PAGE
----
Joseph as a newborn

“Joseph was delivered in a place where immediate intervention was available to keep him safe,” says Dr. Wang. “With coordination between the obstetrician, labor and delivery team, and NICU, there was no delay in communication and treatment once he was born. Everyone was prepared and on the same page.”

“I will always be grateful to Connecticut Children’s”

Joseph as a newborn with his mom

Joseph was born on Sept. 26, 2016, five days before Marisol’s birthday. He was whisked into the NICU, and three days later, Connecticut Children’s pediatric cardiologist Frederic Bernstein, DO, performed an initial procedure on his heart – enlarging the hole between the heart’s two chambers – to prepare him for a more extensive surgery in the days to come.

“All you can think about and hope for is that he will survive,” Marisol says. Until then, because of Joseph’s fragile condition, she hadn’t been able to hold him – one of the “firsts” as a new mom that she was still longing to experience. Knowing that Marisol needed just as much care and healing as her baby, the cardiology and PICU teams approached her the day before Joseph’s second surgery.

“The nurses came up to me and said, ‘We want to give you your birthday gift now,’” Marisol remembers. “They then sat me down and handed me Joseph – he was connected to tubes and they positioned me so I could cradle him safely. I was able to hold my baby. I will always be grateful to Connecticut Children’s for that.”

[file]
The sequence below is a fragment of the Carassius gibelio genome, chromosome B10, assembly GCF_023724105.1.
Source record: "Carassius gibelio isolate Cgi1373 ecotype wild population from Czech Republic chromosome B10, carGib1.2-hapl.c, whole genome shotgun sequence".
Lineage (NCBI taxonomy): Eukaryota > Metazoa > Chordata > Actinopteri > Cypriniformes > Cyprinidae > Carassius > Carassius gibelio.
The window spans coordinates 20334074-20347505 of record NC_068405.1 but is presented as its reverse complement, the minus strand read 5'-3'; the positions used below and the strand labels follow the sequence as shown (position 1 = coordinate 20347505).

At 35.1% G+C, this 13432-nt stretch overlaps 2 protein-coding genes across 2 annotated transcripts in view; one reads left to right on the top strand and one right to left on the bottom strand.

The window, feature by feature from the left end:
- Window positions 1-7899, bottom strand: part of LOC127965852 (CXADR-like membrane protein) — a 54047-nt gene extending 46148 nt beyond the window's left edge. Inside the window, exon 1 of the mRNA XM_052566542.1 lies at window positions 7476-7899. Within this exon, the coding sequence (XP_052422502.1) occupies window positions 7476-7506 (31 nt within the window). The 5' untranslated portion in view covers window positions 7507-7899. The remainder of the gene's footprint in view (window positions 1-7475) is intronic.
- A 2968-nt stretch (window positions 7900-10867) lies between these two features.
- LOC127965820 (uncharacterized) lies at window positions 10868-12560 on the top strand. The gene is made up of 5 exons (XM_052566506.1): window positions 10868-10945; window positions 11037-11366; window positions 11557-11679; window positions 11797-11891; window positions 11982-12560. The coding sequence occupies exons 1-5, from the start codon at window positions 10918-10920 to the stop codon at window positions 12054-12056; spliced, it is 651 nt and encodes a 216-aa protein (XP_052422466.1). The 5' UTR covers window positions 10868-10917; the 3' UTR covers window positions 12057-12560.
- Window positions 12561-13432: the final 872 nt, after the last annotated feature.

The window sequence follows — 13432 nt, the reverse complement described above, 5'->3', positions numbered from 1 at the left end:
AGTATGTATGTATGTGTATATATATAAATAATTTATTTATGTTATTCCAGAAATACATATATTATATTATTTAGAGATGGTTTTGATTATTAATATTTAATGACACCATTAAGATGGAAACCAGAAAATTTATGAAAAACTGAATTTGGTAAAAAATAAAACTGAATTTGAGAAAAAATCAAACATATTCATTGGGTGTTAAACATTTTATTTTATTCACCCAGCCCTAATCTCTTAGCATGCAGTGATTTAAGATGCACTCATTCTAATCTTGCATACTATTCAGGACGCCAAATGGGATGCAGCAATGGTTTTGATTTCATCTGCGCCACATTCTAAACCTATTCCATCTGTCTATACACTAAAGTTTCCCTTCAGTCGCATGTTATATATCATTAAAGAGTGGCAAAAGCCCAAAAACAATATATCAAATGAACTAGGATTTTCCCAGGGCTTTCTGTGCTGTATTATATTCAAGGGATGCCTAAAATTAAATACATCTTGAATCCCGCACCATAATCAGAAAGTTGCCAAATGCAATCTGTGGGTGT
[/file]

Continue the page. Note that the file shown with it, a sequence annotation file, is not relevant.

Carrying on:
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“I remember what holding onto hope can do”

When he was a year old, Joseph had one more surgery with Dr. Bernstein, a balloon angioplasty of his pulmonary artery. Now, at 4 years old, he will never need another heart surgery. But he continues to check in for regular follow-up care. Luckily, it’s available close to home at Connecticut Children’s Danbury location, where Joseph sees pediatric cardiologist Hank Leopold, MD.

“We love Dr. Leopold!” Marisol says. “He knows how to make Joseph feel comfortable and can always get him to smile. And as a mom of a child who will need regular follow-up appointments for the rest of his life, being able to see Dr. Leopold without a long commute makes visits that much easier.”

Joseph with a doctor

When Joseph is an adult, he will continue to receive care from Connecticut Children’s through our nationally-recognized Adult Congenital Heart Disease Services program.

But right now, he’s just a little boy – sturdy and active, with curly hair and bright eyes like his mother. If you didn’t know his story, you would never guess he has a congenital heart condition.

“To me, he is the embodiment of hope. He inspires me and everyone around us, every day,” Marisol says, wrapping her arms around Joseph in a soft hug. “Every time I look at him and remember what we went through, I also remember what holding onto hope can do.”